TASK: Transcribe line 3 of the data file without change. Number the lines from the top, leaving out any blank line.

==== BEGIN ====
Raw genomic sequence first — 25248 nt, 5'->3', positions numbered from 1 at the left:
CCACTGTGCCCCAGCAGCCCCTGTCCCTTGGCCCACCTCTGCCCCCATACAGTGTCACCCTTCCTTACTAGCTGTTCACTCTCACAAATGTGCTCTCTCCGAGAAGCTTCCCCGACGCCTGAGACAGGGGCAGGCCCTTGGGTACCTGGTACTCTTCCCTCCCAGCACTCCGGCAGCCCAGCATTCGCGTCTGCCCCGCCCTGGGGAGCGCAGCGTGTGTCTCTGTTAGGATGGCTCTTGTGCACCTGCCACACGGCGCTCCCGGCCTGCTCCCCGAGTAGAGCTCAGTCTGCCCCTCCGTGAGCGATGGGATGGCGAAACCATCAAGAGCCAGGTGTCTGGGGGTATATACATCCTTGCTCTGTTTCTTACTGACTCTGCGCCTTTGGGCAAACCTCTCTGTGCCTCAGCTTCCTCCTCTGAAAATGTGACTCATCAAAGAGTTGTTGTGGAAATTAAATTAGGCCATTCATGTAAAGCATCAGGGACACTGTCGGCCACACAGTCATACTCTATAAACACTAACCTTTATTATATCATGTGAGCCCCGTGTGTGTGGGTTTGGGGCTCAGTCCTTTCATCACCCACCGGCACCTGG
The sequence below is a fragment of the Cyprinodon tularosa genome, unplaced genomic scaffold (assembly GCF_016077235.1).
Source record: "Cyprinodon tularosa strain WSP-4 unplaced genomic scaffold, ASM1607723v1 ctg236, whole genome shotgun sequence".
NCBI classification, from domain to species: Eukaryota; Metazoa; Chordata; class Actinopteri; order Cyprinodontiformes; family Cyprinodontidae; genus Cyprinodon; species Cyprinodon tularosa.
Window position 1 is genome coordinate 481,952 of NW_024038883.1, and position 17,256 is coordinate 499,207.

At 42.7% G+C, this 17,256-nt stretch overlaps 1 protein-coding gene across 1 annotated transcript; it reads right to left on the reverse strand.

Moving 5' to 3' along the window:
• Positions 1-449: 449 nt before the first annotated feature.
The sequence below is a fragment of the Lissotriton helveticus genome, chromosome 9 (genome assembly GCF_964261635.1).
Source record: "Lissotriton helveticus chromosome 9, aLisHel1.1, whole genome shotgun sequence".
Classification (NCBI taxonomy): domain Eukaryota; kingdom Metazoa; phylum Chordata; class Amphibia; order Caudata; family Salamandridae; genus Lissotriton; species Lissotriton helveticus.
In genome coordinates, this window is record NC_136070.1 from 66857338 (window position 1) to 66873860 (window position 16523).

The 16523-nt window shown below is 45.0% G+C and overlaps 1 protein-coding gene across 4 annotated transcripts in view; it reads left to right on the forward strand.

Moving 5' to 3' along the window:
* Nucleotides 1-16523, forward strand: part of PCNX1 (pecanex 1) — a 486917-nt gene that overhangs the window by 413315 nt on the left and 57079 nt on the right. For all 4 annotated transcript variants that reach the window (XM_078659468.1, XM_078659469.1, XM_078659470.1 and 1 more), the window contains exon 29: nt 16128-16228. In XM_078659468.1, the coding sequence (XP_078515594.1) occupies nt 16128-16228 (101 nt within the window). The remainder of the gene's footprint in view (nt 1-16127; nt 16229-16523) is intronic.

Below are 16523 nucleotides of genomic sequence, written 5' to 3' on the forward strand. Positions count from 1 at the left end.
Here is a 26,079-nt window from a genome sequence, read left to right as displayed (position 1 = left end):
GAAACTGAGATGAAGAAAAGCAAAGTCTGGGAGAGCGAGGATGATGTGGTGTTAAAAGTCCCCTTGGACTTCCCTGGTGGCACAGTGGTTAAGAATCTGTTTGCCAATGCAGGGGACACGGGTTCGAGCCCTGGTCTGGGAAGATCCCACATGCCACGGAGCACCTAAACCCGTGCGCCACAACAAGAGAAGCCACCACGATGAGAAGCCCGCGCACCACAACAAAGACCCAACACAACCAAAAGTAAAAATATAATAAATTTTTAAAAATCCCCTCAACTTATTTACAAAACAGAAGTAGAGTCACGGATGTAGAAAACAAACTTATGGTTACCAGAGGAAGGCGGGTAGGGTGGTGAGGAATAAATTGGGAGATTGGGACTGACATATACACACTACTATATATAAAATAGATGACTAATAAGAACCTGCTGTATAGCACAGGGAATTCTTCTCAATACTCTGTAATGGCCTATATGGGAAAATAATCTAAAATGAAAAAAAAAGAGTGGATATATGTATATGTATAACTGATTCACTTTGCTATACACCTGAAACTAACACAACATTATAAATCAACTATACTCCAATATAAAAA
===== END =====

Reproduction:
The sequence below is a fragment of the Cyprinodon tularosa genome, unplaced genomic scaffold (assembly GCF_016077235.1).